In the 20th century Hong Kong changed hands several times. The British surrendered it to Japan during World War Two, then took it back after Japan's defeat, then gave it to China later. Immediately following the war, Hong Kong served as a safe haven for hundreds of thousands of Chinese refugees, while the Chinese National Government was losing its civil war against communist leadership.

The population of Hong Kong exploded as corporations seeking to escape Chinese isolationism arrived and set up shop. Cheap labor in the textile and manufacturing industries steadily built up the economy and ensured foreign investment. By the end of the 20th century Hong Kong had become a financial mammoth offering banking services to the world.

In 1997 Hong Kong returned to Chinese rule with a few stipulations in place to guarantee its economic autonomy, as much as possible. The phrase "one country, two systems" was coined by the Chinese to describe the relationship between the mainland and Hong Kong.

Getting There

Well, where do you want to get to from the Hong Kong International Airport? There are ferries servicing six mainland ports in the Pearl River Delta Region. Airport Express Railway connects directly to downtown Hong Kong, and it has been rated the best airport in the world multiple times.

The Airport Express Railway will get you into Hong Kong in about an hour, for $100. Public buses cost $10 and take a little longer. For direct service to your hotel you can take one of the hotel's private buses ($120+) or a taxi ($300+). As you can see, waiting time is optional for those who can afford it.

Here's a little blurb on travel times, with further information for access to nearby cities (cross-boundary transport).

Transportation

Grab an Octopus card when you arrive. Octopus is the world's first electronic ticket-fare card system and the Hong Kong public transportation system is the world leader in people-moving. 90% of Hong Kongers get around on public transportation.

Octopus covers the Airport Rail line, buses, ferries, the rapid-transit MTR network, supermarkets, fast food outlets, phone booths... It's how to get around the cashless economy.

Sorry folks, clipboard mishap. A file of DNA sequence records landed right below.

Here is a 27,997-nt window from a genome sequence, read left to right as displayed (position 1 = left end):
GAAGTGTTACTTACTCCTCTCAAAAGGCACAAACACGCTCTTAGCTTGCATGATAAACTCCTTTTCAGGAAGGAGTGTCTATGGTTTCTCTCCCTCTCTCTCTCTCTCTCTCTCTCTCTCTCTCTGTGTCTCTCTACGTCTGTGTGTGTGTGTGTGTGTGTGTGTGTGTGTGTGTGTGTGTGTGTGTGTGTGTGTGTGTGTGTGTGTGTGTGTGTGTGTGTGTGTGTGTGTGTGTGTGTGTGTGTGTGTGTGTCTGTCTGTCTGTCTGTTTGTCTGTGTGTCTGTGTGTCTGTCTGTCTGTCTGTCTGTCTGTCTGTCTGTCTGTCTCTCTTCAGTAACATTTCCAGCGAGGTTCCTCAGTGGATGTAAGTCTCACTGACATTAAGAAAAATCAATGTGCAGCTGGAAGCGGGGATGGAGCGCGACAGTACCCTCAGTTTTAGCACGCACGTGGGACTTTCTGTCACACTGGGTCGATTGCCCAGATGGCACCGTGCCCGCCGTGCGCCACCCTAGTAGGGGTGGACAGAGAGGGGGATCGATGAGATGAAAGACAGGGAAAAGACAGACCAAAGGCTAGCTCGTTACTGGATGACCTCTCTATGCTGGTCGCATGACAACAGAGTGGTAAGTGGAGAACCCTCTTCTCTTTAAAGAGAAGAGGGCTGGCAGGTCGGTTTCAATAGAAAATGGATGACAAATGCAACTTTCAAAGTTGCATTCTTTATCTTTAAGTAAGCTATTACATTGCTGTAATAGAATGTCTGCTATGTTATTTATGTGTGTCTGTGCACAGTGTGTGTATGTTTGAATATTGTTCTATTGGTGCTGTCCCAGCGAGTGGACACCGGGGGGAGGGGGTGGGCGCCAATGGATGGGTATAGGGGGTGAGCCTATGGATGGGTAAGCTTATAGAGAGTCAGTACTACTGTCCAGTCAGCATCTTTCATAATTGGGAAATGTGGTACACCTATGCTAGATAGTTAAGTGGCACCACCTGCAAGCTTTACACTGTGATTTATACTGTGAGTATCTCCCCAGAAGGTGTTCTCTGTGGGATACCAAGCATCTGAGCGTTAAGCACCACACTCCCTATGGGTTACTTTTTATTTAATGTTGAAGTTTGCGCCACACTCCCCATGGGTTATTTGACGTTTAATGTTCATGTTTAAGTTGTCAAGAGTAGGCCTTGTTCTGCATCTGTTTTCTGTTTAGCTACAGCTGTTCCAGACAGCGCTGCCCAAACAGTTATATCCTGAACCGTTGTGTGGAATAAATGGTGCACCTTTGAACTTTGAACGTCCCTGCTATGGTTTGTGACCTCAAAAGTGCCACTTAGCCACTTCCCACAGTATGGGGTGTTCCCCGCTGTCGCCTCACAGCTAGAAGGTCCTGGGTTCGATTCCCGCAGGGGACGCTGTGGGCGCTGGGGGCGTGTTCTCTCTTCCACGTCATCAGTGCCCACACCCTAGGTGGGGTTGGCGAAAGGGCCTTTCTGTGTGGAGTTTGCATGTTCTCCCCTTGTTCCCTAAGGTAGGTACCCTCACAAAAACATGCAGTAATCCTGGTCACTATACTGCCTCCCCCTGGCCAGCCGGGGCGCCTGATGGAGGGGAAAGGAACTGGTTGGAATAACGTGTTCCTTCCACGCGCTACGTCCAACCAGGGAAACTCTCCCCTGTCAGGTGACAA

Nevermind the microchip built into it, you'll get used to having one of those on you at all times -- and soon they'll be internal! What do I mean? Many schools in Hong Kong even use the Octopus card to check attendance, because you read the card's data with an external scanner from a distance. This will the global norm soon. What if that chip is installed in your body? It's in the works baby!

The hilly Hong Kong terrain also demands some special modes of transportation. If you've been to Pittsburgh, you may have some idea of how cool it is to ride a cable car up the side of a mountain, overlooking a majestic harbor and city. Multiply that by about ten thousand and you've got Hong Kong: vertical-travel trams, moving sidewalks, and the world's longest outdoor escalator system.

People and Culture

The local currency is the Hong Kong dollar (HKD) which is pegged to the U.S. dollar. Official languages are Chinese and English.  You're on your own, baby!  Dive into the swarming, throbbing, pulsing, crawling and teeming mix!

Things to do & Recommendations

The Peak Tower and its shopping Galleria are the biggest tourist attraction in Hong Kong so don't miss it.

Cool off in the Kowloon Park public indoor swimming pool!

After that, go see what's happening at the Hong Kong Fringe Club, a non-profit organisation which puts together exhibitions for international artists and performers.

Organize sports fans flock to the Hong Kong Stadium, but there's good news for disorganized sportistas too -- Mountain biking is now legal in the parks! Have at it, baby!

All this excitement is going to make you hungry. Springtime is traditionally the time to celebrate seafood, summer is for fruits, and winter steams with hot pot soups to keep you warm.

The best thing to do is go and find some dim sum. Dozens of plates of tasty small items, sort of like sushi but it's cooked, and the varieties are endless.

Since you won't be able to walk down the street without complete and total sensory overload, I'll just whap in the Hong Kong tourist board's guide to dining and leave you to your intuition.

Good luck, take it slow and above all -- DON'T SPIT OUT YOUR CHEWING GUM ON THE SIDEWALK. Gum is legal but there's a $500 fine for intentional littering. Enjoy!

Text by Steve Smith.